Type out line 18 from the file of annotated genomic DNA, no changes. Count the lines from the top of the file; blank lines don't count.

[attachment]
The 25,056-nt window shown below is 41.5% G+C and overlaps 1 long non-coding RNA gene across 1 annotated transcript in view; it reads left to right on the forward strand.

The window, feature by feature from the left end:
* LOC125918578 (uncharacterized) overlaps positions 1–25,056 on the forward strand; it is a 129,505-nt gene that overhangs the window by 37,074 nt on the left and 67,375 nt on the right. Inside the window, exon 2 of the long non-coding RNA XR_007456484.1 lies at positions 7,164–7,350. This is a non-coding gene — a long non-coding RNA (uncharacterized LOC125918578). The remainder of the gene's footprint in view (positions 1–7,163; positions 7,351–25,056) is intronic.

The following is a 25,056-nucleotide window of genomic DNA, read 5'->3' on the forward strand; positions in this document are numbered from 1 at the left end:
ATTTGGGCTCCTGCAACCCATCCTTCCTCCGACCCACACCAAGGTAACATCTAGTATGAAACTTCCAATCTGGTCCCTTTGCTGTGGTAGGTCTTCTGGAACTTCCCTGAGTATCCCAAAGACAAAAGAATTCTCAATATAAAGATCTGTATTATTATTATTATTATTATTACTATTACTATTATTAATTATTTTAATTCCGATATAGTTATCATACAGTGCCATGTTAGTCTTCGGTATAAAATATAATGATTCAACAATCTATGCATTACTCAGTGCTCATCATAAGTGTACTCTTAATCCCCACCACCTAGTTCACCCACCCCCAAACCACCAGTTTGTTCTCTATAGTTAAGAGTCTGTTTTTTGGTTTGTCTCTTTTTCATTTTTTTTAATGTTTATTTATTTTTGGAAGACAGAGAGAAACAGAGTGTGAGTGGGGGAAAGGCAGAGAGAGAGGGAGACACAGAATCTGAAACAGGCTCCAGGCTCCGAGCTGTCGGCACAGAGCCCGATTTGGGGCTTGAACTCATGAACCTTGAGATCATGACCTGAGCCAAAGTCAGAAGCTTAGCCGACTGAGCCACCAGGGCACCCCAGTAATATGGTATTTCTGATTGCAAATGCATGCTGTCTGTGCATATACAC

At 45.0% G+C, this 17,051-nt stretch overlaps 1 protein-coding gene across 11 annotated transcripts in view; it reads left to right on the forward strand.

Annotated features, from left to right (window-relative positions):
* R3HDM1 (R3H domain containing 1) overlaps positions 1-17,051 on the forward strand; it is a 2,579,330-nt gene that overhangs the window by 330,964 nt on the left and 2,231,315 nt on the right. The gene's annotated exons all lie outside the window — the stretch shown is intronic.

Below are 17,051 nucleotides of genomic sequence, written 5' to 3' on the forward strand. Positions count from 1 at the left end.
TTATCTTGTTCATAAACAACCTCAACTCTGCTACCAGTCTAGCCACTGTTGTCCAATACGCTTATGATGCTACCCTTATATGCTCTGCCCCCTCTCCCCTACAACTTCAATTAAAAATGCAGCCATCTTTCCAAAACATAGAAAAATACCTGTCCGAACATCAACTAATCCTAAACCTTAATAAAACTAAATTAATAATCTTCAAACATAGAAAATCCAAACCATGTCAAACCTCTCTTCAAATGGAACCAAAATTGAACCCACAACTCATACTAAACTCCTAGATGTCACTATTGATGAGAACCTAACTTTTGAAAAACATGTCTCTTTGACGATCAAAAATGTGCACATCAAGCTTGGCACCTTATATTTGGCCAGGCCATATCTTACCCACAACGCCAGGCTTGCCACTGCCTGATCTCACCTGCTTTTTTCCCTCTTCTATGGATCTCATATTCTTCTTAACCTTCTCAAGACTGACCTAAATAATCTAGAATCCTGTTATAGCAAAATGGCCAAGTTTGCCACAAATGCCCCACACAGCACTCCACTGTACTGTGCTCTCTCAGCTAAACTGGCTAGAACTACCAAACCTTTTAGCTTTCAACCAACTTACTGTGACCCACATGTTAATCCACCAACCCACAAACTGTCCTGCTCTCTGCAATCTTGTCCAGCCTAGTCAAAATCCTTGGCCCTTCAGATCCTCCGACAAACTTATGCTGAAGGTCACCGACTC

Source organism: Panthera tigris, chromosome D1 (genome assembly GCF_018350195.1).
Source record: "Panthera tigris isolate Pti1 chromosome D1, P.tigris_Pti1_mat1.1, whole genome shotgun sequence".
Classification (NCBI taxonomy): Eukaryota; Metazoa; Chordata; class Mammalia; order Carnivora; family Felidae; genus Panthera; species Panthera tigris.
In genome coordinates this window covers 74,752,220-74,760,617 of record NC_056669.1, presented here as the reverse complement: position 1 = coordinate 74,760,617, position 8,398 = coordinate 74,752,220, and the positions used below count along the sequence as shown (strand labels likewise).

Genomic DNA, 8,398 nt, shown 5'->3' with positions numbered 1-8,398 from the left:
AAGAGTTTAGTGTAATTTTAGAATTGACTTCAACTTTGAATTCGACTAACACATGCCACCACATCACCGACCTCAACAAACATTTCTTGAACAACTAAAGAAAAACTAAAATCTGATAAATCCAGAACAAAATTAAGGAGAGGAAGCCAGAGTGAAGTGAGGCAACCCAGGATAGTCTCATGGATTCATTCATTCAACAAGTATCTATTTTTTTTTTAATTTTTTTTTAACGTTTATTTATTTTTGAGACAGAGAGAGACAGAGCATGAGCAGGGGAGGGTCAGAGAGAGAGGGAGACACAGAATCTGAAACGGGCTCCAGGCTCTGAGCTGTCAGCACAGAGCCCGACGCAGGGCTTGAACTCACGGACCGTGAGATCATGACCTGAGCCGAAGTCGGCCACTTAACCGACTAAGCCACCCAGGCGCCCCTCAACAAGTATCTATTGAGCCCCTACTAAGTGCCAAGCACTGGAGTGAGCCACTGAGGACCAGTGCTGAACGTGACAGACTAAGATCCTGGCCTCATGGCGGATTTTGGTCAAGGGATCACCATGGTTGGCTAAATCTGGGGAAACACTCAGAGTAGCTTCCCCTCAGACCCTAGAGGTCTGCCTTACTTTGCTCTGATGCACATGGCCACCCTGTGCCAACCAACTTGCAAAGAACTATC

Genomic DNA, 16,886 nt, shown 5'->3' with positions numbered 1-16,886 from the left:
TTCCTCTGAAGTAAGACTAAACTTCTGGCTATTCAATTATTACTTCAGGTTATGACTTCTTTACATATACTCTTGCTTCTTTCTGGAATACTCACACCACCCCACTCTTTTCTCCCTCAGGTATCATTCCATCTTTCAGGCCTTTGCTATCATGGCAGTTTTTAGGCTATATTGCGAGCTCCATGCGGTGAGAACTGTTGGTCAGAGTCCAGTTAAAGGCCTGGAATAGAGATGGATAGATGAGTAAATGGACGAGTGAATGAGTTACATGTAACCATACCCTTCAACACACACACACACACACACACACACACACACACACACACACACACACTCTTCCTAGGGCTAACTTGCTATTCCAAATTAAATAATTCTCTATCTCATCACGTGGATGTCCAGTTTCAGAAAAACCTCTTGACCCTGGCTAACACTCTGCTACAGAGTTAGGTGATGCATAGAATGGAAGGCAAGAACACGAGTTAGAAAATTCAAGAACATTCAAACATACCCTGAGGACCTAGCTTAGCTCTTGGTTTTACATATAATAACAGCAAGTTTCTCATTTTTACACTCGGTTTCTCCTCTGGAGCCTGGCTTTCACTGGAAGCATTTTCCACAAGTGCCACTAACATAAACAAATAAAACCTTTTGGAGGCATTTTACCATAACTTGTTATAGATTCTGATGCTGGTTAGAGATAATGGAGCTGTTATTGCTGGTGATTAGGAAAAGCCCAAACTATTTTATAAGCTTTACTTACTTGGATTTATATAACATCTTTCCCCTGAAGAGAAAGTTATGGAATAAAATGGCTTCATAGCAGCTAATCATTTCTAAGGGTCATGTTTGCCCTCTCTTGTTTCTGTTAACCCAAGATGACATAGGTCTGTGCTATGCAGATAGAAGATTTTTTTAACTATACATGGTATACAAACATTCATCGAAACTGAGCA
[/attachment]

TTCCTCTGAAGTAAGACTAAACTTCTGGCTATTCAATTATTACTTCAGGTTATGACTTCTTTACATATACTCTTGCTTCTTTCTGGAATACTCACACCACCCCACTCTTTTCTCCCTCAGGTATCATTCCATCTTTCAGGCCTTTGCTATCATGGCAGTTTTTAGGCTATATTGCGAGCTCCATGCGGTGAGAACTGTTGGTCAGAGTCCAGTTAAAGGCCTGGAATAGAGATGGATAGATGAGTAAATGGACGAGTGAATGAGTTACATGTAACCATACCCTTCAACACACACACACACACACACACACACACACACACACACACACACACACTCTTCCTAGGGCTAACTTGCTATTCCAAATTAAATAATTCTCTATCTCATCACGTGGATGTCCAGTTTCAGAAAAACCTCTTGACCCTGGCTAACACTCTGCTACAGAGTTAGGTGATGCATAGAATGGAAGGCAAGAACACGAGTTAGAAAATTCAAGAACATTCAAACATACCCTGAGGACCTAGCTTAGCTCTTGGTTTTACATATAATAACAGCAAGTTTCTCATTTTTACACTCGGTTTCTCCTCTGGAGCCTGGCTTTCACTGGAAGCATTTTCCACAAGTGCCACTAACATAAACAAATAAAACCTTTTGGAGGCATTTTACCATAACTTGTTATAGATTCTGATGCTGGTTAGAGATAATGGAGCTGTTATTGCTGGTGATTAGGAAAAGCCCAAACTATTTTATAAGCTTTACTTACTTGGATTTATATAACATCTTTCCCCTGAAGAGAAAGTTATGGAATAAAATGGCTTCATAGCAGCTAATCATTTCTAAGGGTCATGTTTGCCCTCTCTTGTTTCTGTTAACCCAAGATGACATAGGTCTGTGCTATGCAGATAGAAGATTTTTTTAACTATACATGGTATACAAACATTCATCGAAACTGAGCA